“Brady thinks he can troubleshoot this,” said the email from my friend Karen. This is a highly Apple-centric household (Karen used to commute to Cupertino), so if anyone might have an answer to my iCal problems, someone there ought to.
We deleted .plist files (the first line of intervention in any Mac problem, apparently) and made a test. “I've never seen anything like this,” Brady said, when I demonstrated the problem. “Yes, I have a talent for having Mac problems no one has ever had.”
Here is the issue. I travel. I want my appointments in iCal and my iPhone to remain stable. If say, I put in my calendar in Seattle that next Tuesday I'm to board a plane at 1:30pm in Chicago, I want to know that, when I'm in Chicago, it's still going to say 1:30pm, and not 3:30pm. I want the only time zone that matters to be me. I want stable, unvarying times in my calendar, just the way I put them there.
Apple has other ideas. The default in iCal is to vary the starting time of any event, depending where on the globe you've transposed yourself to.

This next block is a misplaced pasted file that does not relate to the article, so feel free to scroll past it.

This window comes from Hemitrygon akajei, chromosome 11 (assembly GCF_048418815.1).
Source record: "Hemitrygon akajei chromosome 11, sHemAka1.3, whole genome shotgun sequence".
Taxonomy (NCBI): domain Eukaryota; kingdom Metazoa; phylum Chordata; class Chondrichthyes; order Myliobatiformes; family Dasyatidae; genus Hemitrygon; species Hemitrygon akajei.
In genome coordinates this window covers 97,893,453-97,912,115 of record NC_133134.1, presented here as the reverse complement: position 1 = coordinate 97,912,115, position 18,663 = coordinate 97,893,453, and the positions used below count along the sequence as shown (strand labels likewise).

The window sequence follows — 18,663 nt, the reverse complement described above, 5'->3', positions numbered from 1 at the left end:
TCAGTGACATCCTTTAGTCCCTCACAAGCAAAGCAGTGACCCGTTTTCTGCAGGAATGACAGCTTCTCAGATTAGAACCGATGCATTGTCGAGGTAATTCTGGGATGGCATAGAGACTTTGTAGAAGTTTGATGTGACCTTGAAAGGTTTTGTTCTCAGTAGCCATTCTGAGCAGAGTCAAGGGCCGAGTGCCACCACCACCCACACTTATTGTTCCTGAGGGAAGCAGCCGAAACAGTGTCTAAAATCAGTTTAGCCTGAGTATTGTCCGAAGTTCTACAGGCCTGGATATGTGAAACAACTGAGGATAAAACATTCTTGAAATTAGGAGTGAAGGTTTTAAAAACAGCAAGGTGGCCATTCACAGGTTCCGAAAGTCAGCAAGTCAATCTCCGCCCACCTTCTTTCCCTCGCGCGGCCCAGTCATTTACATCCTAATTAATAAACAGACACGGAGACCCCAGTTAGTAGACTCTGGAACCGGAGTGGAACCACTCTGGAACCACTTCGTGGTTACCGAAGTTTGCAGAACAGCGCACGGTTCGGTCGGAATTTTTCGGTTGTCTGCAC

The way you're supposed to make it work so that this doesn't happen is to turn on “Time Zone Support,” and then set every appointment to “Floating.” It will Float in one's own personal time zone, no matter your global position. That's what they say.
Here's what I showed Brady. I set my laptop on Eastern time. I made an appointment in iCal for 6pm, using the protocol above. I synced my iPhone. I reset my laptop to Pacific time. In both my iPhone and the laptop, the 6pm appointment is now set to 3pm.
And not only that. Every appointment that I made on the laptop is now backed up 3 hours. The only ones that didn't move were the ones that were created on the iPhone and synced the other way. iPhone doesn't have time zone support. I'm in the local time zone that I made the appointments, so they show up under Pacific time, not Floating.
“It's not supposed to work that way,” said my Mac expert. “And you'll vouch that you witnessed this. No one believes me,” I said.